She wasn't exaggerating. Set dressings were flipped, inverted and altered to look different from scene to scene, and lighting alone was used to signify the boundaries of certain locations.
"She tends to take fairly out-of-the-box approaches," Nash said.
Smith's A Christmas Carol exemplifies those tendencies. Formerly the producing artistic director of the Theater of the Seventh Sister in Lancaster, Pa., Smith has produced the beloved holiday classic many times and once starred as Ebenezer Scrooge. In his view, most adaptations of A Christmas Carol err by losing Dickens' voice.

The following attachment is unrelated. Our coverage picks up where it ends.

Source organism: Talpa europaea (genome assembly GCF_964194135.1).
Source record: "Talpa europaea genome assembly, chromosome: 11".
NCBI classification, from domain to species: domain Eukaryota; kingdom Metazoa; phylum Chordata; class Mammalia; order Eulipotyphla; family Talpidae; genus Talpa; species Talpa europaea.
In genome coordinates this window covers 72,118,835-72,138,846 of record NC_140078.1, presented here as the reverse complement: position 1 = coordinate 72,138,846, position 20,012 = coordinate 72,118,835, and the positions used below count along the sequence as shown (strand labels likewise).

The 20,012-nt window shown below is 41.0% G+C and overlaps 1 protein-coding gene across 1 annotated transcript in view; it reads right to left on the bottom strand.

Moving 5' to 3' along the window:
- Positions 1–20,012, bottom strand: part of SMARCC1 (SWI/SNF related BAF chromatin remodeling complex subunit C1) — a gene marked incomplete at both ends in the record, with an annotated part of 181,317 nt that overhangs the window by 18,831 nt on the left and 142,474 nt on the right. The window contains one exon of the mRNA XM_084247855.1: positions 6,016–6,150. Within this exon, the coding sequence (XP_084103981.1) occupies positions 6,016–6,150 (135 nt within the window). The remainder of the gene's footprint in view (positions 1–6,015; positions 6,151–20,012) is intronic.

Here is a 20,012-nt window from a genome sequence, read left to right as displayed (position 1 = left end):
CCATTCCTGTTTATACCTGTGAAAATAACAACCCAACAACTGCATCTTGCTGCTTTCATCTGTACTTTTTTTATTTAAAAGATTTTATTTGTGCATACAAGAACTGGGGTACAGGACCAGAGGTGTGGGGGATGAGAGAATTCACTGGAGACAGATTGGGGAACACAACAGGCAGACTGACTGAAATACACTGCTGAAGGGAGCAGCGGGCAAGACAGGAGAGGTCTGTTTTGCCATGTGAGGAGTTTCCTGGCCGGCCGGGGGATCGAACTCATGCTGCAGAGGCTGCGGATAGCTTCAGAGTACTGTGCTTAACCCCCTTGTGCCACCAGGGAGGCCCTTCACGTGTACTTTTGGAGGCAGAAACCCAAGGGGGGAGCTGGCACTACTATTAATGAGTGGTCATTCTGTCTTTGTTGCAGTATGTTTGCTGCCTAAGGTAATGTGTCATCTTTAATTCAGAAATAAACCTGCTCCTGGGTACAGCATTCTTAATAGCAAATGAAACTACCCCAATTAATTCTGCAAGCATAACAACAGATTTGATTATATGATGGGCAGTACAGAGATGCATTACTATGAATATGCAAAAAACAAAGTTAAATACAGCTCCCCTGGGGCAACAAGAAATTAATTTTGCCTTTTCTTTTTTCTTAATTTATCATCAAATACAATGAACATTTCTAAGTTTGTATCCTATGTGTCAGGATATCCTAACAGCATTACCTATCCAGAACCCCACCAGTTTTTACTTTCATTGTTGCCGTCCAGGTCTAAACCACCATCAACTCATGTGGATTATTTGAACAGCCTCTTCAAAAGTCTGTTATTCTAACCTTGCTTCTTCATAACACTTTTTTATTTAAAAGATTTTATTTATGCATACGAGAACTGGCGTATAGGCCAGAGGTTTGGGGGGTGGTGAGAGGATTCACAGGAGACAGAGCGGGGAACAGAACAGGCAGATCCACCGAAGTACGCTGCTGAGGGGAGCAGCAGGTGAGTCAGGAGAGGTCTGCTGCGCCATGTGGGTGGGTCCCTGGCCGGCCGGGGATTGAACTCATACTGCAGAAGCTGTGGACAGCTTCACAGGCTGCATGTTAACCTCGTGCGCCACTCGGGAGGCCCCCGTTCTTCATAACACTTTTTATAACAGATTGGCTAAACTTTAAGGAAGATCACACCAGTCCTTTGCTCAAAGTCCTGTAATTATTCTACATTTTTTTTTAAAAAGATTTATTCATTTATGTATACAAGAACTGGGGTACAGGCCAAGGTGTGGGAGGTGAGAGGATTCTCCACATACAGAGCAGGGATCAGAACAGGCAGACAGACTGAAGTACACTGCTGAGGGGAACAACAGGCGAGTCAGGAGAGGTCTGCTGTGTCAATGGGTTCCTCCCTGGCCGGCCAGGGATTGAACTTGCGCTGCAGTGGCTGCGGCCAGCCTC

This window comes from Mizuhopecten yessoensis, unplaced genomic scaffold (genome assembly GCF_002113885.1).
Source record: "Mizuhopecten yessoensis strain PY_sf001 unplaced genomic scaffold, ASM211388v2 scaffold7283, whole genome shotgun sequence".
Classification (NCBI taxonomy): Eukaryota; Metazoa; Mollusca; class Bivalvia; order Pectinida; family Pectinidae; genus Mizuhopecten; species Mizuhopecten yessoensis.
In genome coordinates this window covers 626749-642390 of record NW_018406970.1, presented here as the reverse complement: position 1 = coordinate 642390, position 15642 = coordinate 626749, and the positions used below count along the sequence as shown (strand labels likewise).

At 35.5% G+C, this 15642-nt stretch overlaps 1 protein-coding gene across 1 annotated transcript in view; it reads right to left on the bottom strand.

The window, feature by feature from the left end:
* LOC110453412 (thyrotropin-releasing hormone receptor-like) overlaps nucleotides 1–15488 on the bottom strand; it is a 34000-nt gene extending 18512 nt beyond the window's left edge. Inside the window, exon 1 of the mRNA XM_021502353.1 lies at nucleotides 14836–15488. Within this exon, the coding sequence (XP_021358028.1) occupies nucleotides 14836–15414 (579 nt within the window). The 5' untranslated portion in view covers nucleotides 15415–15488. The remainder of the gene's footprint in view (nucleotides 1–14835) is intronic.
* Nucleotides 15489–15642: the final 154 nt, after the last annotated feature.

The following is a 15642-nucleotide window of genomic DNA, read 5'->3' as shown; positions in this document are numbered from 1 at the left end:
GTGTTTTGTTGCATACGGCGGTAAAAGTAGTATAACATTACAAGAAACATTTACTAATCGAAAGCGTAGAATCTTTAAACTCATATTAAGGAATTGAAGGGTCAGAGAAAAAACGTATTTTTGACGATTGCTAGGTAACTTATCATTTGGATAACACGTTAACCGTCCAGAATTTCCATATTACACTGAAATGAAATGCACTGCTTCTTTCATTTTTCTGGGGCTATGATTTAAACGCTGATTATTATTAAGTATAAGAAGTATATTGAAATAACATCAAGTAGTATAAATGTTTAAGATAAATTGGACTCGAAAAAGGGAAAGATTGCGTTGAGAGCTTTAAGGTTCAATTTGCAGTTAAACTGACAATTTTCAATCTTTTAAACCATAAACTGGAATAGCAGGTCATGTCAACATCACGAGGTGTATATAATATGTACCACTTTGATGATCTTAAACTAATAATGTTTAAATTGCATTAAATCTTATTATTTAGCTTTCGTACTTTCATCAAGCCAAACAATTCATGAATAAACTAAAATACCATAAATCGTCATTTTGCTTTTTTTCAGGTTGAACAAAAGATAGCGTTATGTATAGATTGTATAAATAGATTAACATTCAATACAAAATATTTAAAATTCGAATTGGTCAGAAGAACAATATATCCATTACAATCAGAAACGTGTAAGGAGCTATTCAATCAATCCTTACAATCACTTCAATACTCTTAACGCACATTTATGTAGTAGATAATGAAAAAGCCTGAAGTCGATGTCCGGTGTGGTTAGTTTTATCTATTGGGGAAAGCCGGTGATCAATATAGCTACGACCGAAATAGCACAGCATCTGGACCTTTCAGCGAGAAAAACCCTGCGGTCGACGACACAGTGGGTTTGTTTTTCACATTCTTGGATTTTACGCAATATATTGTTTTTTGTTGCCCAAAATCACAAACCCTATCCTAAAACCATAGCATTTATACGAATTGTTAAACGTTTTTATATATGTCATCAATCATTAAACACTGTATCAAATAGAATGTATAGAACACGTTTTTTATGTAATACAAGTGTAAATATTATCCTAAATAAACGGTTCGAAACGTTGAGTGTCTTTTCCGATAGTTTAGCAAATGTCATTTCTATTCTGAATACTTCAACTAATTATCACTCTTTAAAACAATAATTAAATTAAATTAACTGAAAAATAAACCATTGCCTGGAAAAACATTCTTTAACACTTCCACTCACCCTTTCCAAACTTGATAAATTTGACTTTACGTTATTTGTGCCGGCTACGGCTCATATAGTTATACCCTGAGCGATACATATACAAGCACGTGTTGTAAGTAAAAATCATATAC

"What is almost always taken out is his stunningly powerful, poignant, provocative [narration]," Smith said by phone. "If you're not using Dickens' voice, you're really not doing A Christmas Carol. You're just stealing the plot."
Smith's version puts Dickens' prose front and center: The members of the large cast take turns as narrator. All the familiar story beats remain, but they're tied together with more social commentary than most adaptations offer.
Lourie and Smith described MACo's production of A Christmas Carol as an opportunity to showcase the organization's values. Holiday productions tend to be priced to fill the coffers. For this one, however, the company will offer tickets on a sliding scale, keeping things "in the spirit of the transformed Scrooge," Lourie said.
Smith called it a "pay-it-forward production."